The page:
Local circumstances for a number of cities are given in Table 2A-2DAll times are provided in Universal Time. Sun's altitude and azimuth, the eclipse magnitude[3] and obscuration[4 are all listed for the instant of maximum eclipse. Additional maps, tables, and prediction details are available at NASA's 2005 hybrid solar eclipse web site: Hybrid Solar Eclipses for 2005. A special web site have been set up for eclipse observers in the USA: 2005 Partial Solar Eclipse in the USA.

This is the 51st eclipse of Saros series 129. The series began with 20 partial eclipses, the first of which was on 1103 Oct 03. The first annular eclipse occurred on 1464 May 06. The series continued to produce annular eclipses until the hybrid eclipse of 1987 Mar 29. Another hybrid will occur in 2023 Apr 20. The following events will all be total eclipses. The series ends with 19 partial eclipses, the last of which occurs on 2528 Feb 21. Complete details for Saros 129 may be found at Saros 129.

2005 Apr 24 Penumbral Lunar Eclipse

The year's first lunar eclipse is a deep penumbral event visible from most of the Western Hemisphere. First and last penumbral occurrences occur at 07:50 UT and 12:00 UT, respectively. The Moon's path through the Earth's penumbra as well as a map showing worldwide visibility of the event is shown in (Figure 3). Observers in eastern North America will experience moonset before the eclipse ends, but those further west will be able to witness the entire event.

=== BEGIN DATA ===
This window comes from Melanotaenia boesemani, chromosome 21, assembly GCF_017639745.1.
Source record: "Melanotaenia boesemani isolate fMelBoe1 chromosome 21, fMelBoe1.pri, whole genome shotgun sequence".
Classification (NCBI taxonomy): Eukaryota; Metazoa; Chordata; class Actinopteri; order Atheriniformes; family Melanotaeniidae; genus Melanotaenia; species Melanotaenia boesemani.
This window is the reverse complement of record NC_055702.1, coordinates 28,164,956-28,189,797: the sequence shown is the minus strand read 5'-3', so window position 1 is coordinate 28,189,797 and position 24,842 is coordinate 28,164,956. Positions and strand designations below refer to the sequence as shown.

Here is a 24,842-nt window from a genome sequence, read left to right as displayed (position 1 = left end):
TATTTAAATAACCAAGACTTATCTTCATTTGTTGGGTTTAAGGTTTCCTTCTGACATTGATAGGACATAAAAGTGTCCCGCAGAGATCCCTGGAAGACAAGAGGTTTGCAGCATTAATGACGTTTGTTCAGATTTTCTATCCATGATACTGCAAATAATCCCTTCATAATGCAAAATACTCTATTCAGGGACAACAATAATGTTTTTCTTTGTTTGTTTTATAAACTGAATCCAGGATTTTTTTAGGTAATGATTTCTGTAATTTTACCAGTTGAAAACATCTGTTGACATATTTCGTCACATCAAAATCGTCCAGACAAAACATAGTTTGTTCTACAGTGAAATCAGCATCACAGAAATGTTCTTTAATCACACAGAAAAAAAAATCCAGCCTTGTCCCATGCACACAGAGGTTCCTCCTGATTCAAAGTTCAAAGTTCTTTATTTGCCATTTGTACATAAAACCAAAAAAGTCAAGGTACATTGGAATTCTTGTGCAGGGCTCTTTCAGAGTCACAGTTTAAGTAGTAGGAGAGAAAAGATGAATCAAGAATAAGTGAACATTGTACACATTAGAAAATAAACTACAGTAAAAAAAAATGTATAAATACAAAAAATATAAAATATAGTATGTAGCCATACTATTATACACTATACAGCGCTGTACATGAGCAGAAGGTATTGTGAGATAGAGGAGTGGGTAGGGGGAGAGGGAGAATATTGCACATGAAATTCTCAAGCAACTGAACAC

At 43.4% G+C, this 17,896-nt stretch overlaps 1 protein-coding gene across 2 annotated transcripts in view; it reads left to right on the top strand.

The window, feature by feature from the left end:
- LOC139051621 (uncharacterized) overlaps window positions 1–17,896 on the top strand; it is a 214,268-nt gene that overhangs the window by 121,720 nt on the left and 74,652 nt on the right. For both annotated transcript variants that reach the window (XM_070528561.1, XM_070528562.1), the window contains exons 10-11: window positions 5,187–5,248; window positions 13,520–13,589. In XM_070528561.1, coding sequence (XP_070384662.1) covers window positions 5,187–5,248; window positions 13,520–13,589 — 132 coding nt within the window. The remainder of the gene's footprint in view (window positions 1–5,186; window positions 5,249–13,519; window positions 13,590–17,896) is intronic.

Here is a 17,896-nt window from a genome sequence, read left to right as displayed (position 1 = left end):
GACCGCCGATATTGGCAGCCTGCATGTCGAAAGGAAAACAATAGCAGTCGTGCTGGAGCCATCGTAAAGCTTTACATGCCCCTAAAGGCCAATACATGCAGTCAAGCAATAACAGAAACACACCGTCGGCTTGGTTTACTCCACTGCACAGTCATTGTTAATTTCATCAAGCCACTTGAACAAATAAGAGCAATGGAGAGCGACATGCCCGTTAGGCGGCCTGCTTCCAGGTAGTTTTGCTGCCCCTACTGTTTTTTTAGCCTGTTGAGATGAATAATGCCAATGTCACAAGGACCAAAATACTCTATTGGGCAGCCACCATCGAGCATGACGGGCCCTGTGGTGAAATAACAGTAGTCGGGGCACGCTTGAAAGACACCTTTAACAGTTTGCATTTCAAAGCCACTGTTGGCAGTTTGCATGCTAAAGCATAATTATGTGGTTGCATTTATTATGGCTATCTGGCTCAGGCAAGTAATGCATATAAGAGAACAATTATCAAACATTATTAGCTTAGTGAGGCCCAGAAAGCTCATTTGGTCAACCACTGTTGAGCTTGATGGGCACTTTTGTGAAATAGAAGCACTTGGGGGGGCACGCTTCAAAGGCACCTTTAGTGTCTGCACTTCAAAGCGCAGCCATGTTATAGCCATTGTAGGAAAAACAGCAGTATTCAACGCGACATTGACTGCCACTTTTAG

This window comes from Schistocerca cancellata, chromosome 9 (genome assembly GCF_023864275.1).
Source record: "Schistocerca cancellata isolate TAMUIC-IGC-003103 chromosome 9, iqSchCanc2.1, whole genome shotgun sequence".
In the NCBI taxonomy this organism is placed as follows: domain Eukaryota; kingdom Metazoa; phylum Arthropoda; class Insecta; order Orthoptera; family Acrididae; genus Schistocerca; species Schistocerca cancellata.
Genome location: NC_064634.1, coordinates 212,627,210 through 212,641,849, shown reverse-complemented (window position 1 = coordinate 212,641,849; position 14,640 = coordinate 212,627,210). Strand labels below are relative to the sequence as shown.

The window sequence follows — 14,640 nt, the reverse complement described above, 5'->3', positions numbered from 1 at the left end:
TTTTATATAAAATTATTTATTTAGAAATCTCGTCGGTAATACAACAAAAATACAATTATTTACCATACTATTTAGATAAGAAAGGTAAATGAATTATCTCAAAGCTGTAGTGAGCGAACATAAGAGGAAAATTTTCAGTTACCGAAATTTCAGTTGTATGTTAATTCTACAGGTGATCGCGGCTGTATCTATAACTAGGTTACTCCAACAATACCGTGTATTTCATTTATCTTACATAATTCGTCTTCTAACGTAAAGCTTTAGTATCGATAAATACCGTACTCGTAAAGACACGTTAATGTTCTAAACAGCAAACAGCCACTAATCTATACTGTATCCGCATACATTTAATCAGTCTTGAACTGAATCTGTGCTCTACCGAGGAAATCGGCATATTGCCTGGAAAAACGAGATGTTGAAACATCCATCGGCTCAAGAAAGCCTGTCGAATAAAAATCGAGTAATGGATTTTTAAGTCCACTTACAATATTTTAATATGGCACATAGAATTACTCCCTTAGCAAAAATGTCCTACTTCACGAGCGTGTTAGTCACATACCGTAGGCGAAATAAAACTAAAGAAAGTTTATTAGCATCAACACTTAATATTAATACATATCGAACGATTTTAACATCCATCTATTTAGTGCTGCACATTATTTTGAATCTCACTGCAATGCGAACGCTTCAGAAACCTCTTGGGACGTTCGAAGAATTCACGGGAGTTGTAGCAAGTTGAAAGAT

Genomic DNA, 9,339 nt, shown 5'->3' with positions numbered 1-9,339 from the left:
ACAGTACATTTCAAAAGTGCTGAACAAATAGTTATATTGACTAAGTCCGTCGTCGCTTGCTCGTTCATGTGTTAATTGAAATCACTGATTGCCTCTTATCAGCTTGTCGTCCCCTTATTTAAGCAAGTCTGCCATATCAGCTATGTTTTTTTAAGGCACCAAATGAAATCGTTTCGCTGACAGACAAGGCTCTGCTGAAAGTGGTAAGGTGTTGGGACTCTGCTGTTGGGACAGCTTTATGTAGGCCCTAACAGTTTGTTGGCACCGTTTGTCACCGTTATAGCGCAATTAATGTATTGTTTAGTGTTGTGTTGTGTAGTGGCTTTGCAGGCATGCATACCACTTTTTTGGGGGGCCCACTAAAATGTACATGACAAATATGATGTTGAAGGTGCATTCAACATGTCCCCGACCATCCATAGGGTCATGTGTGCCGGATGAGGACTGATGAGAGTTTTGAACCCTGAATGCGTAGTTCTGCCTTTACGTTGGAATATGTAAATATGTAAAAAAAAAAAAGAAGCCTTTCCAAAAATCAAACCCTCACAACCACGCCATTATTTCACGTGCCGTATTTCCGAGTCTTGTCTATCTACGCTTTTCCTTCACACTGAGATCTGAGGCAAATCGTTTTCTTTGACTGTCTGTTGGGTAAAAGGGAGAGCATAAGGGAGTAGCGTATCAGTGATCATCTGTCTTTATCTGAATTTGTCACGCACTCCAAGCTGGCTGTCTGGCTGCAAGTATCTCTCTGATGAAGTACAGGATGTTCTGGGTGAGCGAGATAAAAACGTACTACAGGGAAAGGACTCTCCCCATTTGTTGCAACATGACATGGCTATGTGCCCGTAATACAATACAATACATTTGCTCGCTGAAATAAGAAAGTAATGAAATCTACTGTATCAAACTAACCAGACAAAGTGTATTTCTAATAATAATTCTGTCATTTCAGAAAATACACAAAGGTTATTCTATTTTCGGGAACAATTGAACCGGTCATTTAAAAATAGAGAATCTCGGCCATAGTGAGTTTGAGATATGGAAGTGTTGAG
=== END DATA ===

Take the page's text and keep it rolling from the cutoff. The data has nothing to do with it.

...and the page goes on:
Penumbral eclipses are difficult to observe. Nevertheless, a subtle yet distinct shading should be visible across the northern half of the Moon, especially during the one hour period centered on maximum. Greatest eclipse occurs at 09:55 UT with a penumbral eclipse magnitude of 0.890. The northern limb actually passes within 4.4 arc-minutes of the umbra while the southern limb remains outside the penumbra throughout the event.

2005 Oct 03: Annular Solar Eclipse

The second solar eclipse of 2005 is confined to the Eastern Hemisphere. The track of the annular eclipse crosses the Iberian Peninsula and stretches across the African continent. Europe, Western Asia, the Middle East, India and most of Africa will fall within the Moon's penumbral shadow(Figure 4).